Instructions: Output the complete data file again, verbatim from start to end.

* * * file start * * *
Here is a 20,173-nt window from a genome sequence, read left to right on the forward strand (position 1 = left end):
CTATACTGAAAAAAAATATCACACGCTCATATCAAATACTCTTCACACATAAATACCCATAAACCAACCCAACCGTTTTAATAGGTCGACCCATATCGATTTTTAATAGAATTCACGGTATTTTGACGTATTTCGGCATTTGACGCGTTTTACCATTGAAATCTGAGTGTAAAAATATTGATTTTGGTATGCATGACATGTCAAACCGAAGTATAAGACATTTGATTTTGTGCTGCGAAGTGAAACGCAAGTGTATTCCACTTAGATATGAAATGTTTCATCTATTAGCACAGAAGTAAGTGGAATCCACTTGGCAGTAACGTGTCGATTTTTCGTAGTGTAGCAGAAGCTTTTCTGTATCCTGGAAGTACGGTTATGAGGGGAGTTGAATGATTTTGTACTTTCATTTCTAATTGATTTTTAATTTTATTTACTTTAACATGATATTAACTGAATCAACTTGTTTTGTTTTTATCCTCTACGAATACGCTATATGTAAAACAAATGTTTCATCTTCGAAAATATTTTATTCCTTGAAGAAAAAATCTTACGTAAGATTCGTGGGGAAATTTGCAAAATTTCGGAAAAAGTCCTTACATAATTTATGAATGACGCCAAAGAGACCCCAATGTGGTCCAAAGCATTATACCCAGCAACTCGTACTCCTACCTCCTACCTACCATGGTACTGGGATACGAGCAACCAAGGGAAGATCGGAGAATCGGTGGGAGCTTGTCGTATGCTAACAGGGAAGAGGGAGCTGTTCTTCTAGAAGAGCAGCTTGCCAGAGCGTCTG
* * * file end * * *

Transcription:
Here is a 20,173-nt window from a genome sequence, read left to right on the forward strand (position 1 = left end):
CTATACTGAAAAAAAATATCACACGCTCATATCAAATACTCTTCACACATAAATACCCATAAACCAACCCAACCGTTTTAATAGGTCGACCCATATCGATTTTTAATAGAATTCACGGTATTTTGACGTATTTCGGCATTTGACGCGTTTTACCATTGAAATCTGAGTGTAAAAATATTGATTTTGGTATGCATGACATGTCAAACCGAAGTATAAGACATTTGATTTTGTGCTGCGAAGTGAAACGCAAGTGTATTCCACTTAGATATGAAATGTTTCATCTATTAGCACAGAAGTAAGTGGAATCCACTTGGCAGTAACGTGTCGATTTTTCGTAGTGTAGCAGAAGCTTTTCTGTATCCTGGAAGTACGGTTATGAGGGGAGTTGAATGATTTTGTACTTTCATTTCTAATTGATTTTTAATTTTATTTACTTTAACATGATATTAACTGAATCAACTTGTTTTGTTTTTATCCTCTACGAATACGCTATATGTAAAACAAATGTTTCATCTTCGAAAATATTTTATTCCTTGAAGAAAAAATCTTACGTAAGATTCGTGGGGAAATTTGCAAAATTTCGGAAAAAGTCCTTACATAATTTATGAATGACGCCAAAGAGACCCCAATGTGGTCCAAAGCATTATACCCAGCAACTCGTACTCCTACCTCCTACCTACCATGGTACTGGGATACGAGCAACCAAGGGAAGATCGGAGAATCGGTGGGAGCTTGTCGTATGCTAACAGGGAAGAGGGAGCTGTTCTTCTAGAAGAGCAGCTTGCCAGAGCGTCTG